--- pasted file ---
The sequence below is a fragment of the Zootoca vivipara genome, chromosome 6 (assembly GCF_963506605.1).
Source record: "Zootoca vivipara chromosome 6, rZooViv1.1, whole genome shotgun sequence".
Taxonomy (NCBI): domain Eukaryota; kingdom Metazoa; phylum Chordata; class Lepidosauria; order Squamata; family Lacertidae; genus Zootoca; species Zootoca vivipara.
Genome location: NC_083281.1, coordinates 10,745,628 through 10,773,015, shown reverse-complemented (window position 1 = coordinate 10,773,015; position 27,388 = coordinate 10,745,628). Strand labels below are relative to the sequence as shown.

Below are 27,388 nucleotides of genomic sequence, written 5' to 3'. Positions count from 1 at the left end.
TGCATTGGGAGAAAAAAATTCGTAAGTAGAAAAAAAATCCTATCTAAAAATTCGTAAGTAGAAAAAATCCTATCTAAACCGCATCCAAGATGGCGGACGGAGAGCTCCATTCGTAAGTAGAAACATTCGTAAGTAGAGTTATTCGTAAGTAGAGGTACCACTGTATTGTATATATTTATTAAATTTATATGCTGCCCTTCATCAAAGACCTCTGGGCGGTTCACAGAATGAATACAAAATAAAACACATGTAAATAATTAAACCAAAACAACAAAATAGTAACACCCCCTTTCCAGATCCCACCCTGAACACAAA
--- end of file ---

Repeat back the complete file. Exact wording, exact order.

The sequence below is a fragment of the Zootoca vivipara genome, chromosome 6 (assembly GCF_963506605.1).
Source record: "Zootoca vivipara chromosome 6, rZooViv1.1, whole genome shotgun sequence".
Taxonomy (NCBI): domain Eukaryota; kingdom Metazoa; phylum Chordata; class Lepidosauria; order Squamata; family Lacertidae; genus Zootoca; species Zootoca vivipara.
Genome location: NC_083281.1, coordinates 10,745,628 through 10,773,015, shown reverse-complemented (window position 1 = coordinate 10,773,015; position 27,388 = coordinate 10,745,628). Strand labels below are relative to the sequence as shown.

Below are 27,388 nucleotides of genomic sequence, written 5' to 3'. Positions count from 1 at the left end.
TGCATTGGGAGAAAAAAATTCGTAAGTAGAAAAAAAATCCTATCTAAAAATTCGTAAGTAGAAAAAATCCTATCTAAACCGCATCCAAGATGGCGGACGGAGAGCTCCATTCGTAAGTAGAAACATTCGTAAGTAGAGTTATTCGTAAGTAGAGGTACCACTGTATTGTATATATTTATTAAATTTATATGCTGCCCTTCATCAAAGACCTCTGGGCGGTTCACAGAATGAATACAAAATAAAACACATGTAAATAATTAAACCAAAACAACAAAATAGTAACACCCCCTTTCCAGATCCCACCCTGAACACAAA